All families experience stressors like financial strain, illness in the family, and balancing career with family needs. Military families experience additional stressors specific to military life, such as deployments or moving for a new military assignment. In fact, military families move more than three times as often as civilian families (Hosek & Wadsworth, 2013), and a third of individuals and families in the military relocate annually (Tong, et al., 2018).
Communicating With the School: General Tips to Start
With frequent moves comes acclimation to new schools and teachers. Communication between the school and the family is important for each student’s success (Farrell & Collier, 2010). Military families need to establish relationships with their child’s school and teachers quickly in order to support effective communication.
- Schedule a brief meeting. When you move to a new area and school, consider having a 30-minute meeting with the teacher to introduce yourself.
- Share your military status. Be mindful that teachers and staff members may not be knowledgeable about military families and their experiences (Farrell & Collier, 2010; Garner et al., 2014). They may be unfamiliar with military culture and the family stressors specific to military life that you manage with your family.
- Stay connected. Follow the school’s social media accounts, read the newsletters they send home, and ensure you are on all the appropriate lists for emails and text messages.
- Reach out early. If you have a concern, talk to someone – bring it up before the concern becomes a bigger problem. From bullying to struggling with a math concept, teachers have to be aware of the issue before they can address it.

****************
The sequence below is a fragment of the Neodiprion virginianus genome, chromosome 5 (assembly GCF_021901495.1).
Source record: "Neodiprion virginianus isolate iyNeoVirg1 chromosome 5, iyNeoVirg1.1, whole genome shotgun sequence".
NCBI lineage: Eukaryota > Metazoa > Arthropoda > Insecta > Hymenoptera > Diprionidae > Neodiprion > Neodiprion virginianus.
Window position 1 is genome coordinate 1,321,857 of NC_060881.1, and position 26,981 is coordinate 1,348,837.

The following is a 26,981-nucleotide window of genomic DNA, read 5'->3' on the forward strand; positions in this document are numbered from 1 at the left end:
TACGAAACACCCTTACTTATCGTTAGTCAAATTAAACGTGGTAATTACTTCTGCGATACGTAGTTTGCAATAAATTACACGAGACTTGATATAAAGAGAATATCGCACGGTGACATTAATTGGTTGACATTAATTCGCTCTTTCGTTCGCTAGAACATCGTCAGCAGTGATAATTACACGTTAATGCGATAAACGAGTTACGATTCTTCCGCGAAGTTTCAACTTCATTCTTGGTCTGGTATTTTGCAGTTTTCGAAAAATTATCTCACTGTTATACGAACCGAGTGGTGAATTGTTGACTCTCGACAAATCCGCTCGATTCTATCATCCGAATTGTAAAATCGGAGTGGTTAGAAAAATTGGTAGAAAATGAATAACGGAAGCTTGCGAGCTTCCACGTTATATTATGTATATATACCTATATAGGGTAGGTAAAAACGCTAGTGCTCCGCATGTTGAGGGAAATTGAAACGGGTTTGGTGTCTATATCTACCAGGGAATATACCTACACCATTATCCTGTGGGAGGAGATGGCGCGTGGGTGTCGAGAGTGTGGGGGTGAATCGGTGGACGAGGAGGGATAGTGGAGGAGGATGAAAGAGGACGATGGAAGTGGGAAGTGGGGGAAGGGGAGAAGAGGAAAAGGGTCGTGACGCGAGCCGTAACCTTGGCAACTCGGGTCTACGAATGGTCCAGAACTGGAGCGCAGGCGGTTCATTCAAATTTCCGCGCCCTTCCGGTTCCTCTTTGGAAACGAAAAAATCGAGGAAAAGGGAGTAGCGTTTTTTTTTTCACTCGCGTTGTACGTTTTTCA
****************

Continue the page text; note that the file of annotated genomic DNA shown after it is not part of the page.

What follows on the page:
Steps to Establishing a Strong Relationship
One of the most powerful strategies for building a strong relationship with the school is for parents and caregivers to consider the relationship a partnership. Assume the people at the school care about your child and want them to be as successful as you do. Below are suggestions for how to establish a strong relationship with school personnel.
Request an introduction or a tour of the school when you enroll
your children in a new school system. A meeting gives you a chance
to help the teacher understand your child’s needs, special interests,
and talents. You can also share any information specific to being a
- If you can't meet before school starts, aim to schedule a meeting within the first two weeks of the semester. And schedule the opportunity – rather than trying to catch a teacher or administrator before or after school – so you can have a more thoughtful interaction.
- Ask each teacher about their preferred communication method, write it down, and keep track of this information.